5) Choose your campsite VERY carefully
Rocking up to any old campsite is not going to necessarily lead to the most stress free camping experience. It makes such a difference if you research well in advance and get somewhere will good facilities for small children. When they say, ‘child friendly’ make sure they mean ‘small child or baby friendly’ – there’s some very important differences. Those sites with a good family room with proper bathing facilities makes a big difference. Most kids also love animals, so selecting a site with lots of animals on site or near-by can be very useful for the on-site entertainment. A playground with facilities for small children is also great – check the pictures on the websites carefully. I made the mistake of looking at our last campsite on the net and thinking, great they’ve got a playground – only when I arrived, did I notice that it was the smallest playground ever and only suitable for the larger kiddies. Same applied with the statement that they had a family room and baby bath available to borrow. In fact, the shower in the family room was so powerful, it sprayed the whole room and shocked poor babe and me half to death. As for the baby bath, well that’s it they could be bothered to open the door to let me make me request! If you’re heading off to the New Forest camping, give Red Shoot Camp Site a wide berth.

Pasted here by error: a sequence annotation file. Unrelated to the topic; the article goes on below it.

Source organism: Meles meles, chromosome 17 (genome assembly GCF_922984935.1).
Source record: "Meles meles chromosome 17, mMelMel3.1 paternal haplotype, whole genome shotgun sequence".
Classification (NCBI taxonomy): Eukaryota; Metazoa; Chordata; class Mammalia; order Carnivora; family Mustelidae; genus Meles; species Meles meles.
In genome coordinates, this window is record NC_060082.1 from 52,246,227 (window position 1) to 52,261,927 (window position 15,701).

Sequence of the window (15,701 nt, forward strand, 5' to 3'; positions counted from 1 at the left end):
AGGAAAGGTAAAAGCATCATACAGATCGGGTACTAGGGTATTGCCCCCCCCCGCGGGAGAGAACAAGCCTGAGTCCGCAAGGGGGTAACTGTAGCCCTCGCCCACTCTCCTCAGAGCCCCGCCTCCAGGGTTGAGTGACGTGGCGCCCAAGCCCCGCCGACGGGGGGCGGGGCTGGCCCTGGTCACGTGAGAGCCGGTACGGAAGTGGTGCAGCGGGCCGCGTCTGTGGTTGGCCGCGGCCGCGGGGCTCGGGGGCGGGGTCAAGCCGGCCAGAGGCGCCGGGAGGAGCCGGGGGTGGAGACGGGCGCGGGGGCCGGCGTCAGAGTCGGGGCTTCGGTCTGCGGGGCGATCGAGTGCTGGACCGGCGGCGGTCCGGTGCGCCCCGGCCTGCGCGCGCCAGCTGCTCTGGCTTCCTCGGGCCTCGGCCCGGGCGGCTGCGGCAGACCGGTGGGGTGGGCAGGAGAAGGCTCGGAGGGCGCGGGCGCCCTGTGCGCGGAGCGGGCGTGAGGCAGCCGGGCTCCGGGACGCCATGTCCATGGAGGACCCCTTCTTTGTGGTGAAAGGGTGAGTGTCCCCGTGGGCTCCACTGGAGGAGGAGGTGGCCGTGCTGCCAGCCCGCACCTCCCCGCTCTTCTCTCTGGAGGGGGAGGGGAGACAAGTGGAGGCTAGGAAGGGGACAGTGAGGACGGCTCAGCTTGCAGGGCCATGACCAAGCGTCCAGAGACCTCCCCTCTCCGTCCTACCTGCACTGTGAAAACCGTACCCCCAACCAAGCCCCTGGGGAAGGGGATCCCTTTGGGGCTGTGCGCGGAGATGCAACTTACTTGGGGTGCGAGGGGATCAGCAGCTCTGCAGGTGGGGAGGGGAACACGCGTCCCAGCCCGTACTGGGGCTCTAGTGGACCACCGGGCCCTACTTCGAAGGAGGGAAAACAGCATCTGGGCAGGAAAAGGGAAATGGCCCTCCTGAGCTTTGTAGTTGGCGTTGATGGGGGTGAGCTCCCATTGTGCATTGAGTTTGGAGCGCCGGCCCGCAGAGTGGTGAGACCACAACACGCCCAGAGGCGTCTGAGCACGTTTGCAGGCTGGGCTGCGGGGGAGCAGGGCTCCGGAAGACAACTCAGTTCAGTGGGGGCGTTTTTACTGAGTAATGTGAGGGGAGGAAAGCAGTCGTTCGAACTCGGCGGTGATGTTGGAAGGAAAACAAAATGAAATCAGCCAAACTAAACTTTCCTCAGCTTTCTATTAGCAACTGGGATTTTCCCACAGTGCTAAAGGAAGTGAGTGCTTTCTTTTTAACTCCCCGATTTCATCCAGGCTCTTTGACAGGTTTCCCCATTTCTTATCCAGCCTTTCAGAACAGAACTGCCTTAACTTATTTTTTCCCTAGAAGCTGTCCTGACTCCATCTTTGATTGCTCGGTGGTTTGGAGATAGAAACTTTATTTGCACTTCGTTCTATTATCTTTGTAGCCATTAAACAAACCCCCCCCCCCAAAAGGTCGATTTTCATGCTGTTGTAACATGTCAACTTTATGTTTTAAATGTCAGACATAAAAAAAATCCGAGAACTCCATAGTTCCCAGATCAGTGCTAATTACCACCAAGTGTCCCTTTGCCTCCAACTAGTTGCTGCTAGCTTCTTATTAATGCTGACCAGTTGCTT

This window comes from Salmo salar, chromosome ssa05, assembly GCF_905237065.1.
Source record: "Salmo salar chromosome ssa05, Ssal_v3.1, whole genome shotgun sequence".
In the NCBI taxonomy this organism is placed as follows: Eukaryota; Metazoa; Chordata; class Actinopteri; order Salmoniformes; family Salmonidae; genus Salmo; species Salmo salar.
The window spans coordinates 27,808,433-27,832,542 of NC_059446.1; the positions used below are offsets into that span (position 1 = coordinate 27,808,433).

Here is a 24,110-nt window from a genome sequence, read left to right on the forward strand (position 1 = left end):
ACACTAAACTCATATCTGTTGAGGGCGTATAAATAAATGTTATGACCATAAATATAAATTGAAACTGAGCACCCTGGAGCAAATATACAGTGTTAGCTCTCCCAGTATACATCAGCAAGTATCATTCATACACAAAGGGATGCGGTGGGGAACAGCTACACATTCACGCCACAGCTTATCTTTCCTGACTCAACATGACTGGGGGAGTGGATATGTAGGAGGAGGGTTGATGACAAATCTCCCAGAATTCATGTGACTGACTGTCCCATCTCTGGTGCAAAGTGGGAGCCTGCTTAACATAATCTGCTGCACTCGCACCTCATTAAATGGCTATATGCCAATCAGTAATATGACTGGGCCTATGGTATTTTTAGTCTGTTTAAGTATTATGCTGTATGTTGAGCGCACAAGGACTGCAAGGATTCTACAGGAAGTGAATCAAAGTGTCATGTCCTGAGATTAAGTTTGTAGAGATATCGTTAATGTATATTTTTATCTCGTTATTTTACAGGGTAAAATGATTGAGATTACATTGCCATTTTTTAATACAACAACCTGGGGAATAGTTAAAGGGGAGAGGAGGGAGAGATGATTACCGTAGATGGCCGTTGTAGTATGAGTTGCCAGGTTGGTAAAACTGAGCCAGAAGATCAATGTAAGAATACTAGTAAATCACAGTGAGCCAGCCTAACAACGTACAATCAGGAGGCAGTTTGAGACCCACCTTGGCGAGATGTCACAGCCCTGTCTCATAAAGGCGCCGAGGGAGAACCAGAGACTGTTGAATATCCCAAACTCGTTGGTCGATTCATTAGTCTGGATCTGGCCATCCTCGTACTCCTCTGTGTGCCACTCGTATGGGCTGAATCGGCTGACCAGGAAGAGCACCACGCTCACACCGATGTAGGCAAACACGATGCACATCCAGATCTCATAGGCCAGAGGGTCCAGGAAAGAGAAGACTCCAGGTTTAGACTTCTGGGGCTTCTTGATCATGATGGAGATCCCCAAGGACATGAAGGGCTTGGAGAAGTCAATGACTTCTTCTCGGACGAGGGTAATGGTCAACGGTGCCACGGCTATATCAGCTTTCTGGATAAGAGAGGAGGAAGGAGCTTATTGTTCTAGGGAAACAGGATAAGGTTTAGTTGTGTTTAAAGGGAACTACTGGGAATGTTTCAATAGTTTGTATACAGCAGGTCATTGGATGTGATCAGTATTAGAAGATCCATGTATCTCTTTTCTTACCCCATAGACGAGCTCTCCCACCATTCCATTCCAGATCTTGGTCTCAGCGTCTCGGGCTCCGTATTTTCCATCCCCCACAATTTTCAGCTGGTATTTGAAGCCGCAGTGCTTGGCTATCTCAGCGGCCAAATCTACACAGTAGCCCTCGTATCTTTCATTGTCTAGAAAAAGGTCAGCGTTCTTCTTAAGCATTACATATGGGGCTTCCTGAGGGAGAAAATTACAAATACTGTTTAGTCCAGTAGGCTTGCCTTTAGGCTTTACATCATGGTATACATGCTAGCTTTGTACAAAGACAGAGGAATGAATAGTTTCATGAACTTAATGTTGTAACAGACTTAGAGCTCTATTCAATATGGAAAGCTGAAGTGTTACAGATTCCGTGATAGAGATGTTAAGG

6) Research activities in advance
Oh we’ll find out about activities when we get there, is something that I have said many times. But to be honest, it’s not the best way of doing things. The locals you ask aren’t always keyed into the kind of things suitable for small children. And the leaflets available in the info areas, aren’t always as informative as you’d like. You really should get on the internet before leaving home and get a good idea of the suitable activities that surround you. Instead of getting that reoccurring question every evening…’what shall we do tomorrow’. And think ahead about rainy day activities, this is when things can get really hard – so be prepared. In the UK, you can pretty much bank on having at least one rainy day during your week’s holiday.
7) Teach them the do’s and don’t of respectful camping from an early age
No one wants a child running up to their tent, playing with the guy ropes and putting grubby fingers all over it. In fact my hubby would have coronary, if a kid did that to our tent – even our old tents. So get them understanding whats not acceptable from the word ‘go’. Teach them not to touch other people’s cars, cut across other people’s pitches and perhaps most critically, not to take off with other people’s stuff – hmm that could be embarrassing.
8 ) Be organised
Honestly, I speak from experience, chaos is not a good thing – it causes stress and arguments. You just don’t need that. Be organised in advance and when you’re out camping, it makes life sooo much easier. Preparation is definitely the key here.
If you’ve got any top tips, please send me your ideas.